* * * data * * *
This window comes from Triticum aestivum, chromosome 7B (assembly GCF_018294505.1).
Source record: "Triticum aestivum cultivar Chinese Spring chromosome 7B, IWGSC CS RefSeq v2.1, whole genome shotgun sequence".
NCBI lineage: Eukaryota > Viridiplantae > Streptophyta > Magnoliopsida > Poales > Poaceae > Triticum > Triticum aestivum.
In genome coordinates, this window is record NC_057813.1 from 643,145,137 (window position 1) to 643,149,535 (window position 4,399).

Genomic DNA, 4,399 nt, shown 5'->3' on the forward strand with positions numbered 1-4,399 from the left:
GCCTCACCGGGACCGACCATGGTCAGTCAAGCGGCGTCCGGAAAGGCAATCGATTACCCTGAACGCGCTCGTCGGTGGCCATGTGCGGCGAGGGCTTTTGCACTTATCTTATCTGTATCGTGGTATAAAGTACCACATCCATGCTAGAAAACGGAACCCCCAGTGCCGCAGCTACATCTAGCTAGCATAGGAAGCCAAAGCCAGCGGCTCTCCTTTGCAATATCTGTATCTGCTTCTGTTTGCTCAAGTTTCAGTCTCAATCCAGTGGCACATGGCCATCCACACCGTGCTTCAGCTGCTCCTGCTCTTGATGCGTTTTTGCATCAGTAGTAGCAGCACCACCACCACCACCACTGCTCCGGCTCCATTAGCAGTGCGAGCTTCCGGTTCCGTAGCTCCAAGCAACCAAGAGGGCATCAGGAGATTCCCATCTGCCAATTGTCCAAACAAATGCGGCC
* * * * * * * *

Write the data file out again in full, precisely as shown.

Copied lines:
This window comes from Triticum aestivum, chromosome 7B (assembly GCF_018294505.1).
Source record: "Triticum aestivum cultivar Chinese Spring chromosome 7B, IWGSC CS RefSeq v2.1, whole genome shotgun sequence".
NCBI lineage: Eukaryota > Viridiplantae > Streptophyta > Magnoliopsida > Poales > Poaceae > Triticum > Triticum aestivum.
In genome coordinates, this window is record NC_057813.1 from 643,145,137 (window position 1) to 643,149,535 (window position 4,399).

Genomic DNA, 4,399 nt, shown 5'->3' on the forward strand with positions numbered 1-4,399 from the left:
GCCTCACCGGGACCGACCATGGTCAGTCAAGCGGCGTCCGGAAAGGCAATCGATTACCCTGAACGCGCTCGTCGGTGGCCATGTGCGGCGAGGGCTTTTGCACTTATCTTATCTGTATCGTGGTATAAAGTACCACATCCATGCTAGAAAACGGAACCCCCAGTGCCGCAGCTACATCTAGCTAGCATAGGAAGCCAAAGCCAGCGGCTCTCCTTTGCAATATCTGTATCTGCTTCTGTTTGCTCAAGTTTCAGTCTCAATCCAGTGGCACATGGCCATCCACACCGTGCTTCAGCTGCTCCTGCTCTTGATGCGTTTTTGCATCAGTAGTAGCAGCACCACCACCACCACCACTGCTCCGGCTCCATTAGCAGTGCGAGCTTCCGGTTCCGTAGCTCCAAGCAACCAAGAGGGCATCAGGAGATTCCCATCTGCCAATTGTCCAAACAAATGCGGCC